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Conservation Planning Assistance

Conservation Planning Assistance (CPA) assists State and Federal agencies, stakeholders, and organizations with federally-permitted, licensed, or funded projects by minimizing potential impacts to the U.S. Fish and Wildlife Service’s (Service) trust resources (e.g., migratory birds; migratory and interjurisdictional fish; endangered, threatened, and at-risk species; certain marine mammals; certain federally managed water resources; and land’s managed by the Department of the Interior, including National Parks and National Wildlife Refuges). Project development is completed collaboratively to accommodate infrastructure demands, such as transportation or energy, while protecting wildlife, fish, and plants. Biologists, engineers, and ecologists work cohesively to craft solutions to complex resource issues under statues such as the Fish and Wildlife Coordination Act (FWCA), a law which requires Federal agencies to consult with the Service on all projects that may impact wetlands, streams, lakes, and rivers; the Clean Water Act (CWA); Endangered Species Act; and the National Environmental Policy Act (NEPA). Varying agencies and stakeholders rely on the Service’s CPA biologists for recommendations to lessen environmental impacts of projects.

Examples and more information of the laws and policies we work with include:

Federal Activities

Federal agencies coordinate with the Service regarding their proposed construction or water-resource development projects, including those that they permit or license that will impact water resources, as required under the FWCA and CWA. The Service also frequently provides NEPA reviews for projects that require Federal action. The Service’s role is to ensure that construction is planned with a view toward conservation of fish and wildlife. Every year, the New Jersey Field Office reviews projects that require permits and NEPA documentation from agencies such as the U.S. Army Corps of Engineers, Department of Transportation, Federal Communications Commission, U.S. Coast Guard; and several military bases in New Jersey. The Service is effective at reducing the impacts of these projects on fish and wildlife resources and ensuring that mitigation is provided to achieve fish and wildlife benefits. Examples of Federal activities we frequently review include flood control, shoreline stabilization, hurricane protection, coastal storm risk management, dredging (navigation), beneficial use of dredged materials, mitigation banking, railways or roadways, new facilities, communication towers, and environmental restoration.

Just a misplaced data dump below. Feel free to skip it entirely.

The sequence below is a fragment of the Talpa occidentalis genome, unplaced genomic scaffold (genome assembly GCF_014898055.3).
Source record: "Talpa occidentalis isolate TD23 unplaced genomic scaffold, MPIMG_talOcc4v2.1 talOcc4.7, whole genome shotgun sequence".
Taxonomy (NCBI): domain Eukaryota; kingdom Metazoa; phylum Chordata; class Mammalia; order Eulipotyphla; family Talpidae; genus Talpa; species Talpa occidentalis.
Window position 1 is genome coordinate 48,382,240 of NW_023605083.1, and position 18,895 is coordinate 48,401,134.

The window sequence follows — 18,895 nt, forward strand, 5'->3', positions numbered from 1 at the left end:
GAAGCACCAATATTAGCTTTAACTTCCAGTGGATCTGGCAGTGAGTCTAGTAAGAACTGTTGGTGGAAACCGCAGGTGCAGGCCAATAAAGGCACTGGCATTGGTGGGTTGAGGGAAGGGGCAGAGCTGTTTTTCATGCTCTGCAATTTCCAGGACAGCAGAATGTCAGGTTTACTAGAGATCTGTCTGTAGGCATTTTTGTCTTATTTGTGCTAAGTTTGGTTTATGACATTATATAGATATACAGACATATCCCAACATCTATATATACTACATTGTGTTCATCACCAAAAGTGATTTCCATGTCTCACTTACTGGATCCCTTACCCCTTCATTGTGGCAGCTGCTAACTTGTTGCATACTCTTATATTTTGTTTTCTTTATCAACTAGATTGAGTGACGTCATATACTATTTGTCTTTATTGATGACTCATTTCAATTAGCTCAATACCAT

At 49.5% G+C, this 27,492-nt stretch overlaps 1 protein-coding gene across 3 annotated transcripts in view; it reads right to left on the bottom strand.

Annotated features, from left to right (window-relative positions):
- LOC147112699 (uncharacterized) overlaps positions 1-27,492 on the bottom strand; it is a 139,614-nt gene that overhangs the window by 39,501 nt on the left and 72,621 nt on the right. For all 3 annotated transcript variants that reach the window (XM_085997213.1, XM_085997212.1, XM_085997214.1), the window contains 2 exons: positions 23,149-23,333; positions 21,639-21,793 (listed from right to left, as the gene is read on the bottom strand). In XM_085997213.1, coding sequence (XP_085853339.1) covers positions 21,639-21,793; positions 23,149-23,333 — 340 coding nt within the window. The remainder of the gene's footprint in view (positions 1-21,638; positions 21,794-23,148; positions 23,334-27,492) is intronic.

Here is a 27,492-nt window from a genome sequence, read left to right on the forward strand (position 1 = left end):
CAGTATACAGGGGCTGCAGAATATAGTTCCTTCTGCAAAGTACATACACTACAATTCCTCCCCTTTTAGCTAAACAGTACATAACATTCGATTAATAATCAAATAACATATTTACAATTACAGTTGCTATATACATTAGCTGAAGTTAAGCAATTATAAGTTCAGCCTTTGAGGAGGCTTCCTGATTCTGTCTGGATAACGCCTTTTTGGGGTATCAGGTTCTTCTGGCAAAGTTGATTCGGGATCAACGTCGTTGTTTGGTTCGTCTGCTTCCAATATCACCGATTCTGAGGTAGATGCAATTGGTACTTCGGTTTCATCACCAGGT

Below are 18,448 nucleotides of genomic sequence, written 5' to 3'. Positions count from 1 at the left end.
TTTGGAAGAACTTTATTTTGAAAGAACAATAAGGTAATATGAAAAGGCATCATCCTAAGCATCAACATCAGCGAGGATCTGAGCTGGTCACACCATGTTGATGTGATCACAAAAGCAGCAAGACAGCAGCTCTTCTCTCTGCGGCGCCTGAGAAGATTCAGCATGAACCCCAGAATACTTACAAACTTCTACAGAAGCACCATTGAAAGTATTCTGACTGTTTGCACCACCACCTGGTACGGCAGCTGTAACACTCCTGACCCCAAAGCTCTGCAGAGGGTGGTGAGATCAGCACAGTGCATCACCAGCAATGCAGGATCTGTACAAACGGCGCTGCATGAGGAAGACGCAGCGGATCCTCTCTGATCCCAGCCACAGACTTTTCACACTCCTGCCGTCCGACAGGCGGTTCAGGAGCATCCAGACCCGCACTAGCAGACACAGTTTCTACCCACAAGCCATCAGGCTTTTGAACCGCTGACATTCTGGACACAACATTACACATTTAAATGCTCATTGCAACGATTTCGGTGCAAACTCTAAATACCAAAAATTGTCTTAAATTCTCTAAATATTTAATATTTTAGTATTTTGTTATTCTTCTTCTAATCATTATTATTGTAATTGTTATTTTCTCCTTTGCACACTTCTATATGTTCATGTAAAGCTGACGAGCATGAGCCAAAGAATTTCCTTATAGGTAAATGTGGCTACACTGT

We frequently work with the U.S. Army Corps of Engineers Philadelphia and New York Districts to conserve, protect, and enhance fish, wildlife, and plants and their habitat for the continuing benefit of the American people. Resources regarding the U.S. Army Corps of Engineers regulatory program and projects that they lead, which the New Jersey Field Office may have reviewed can be found at:

FERC Transmission and Pipeline

Paterson Great Falls and the Passaic River. Taken from the Paterson Great Falls National Historical Park in June 2021.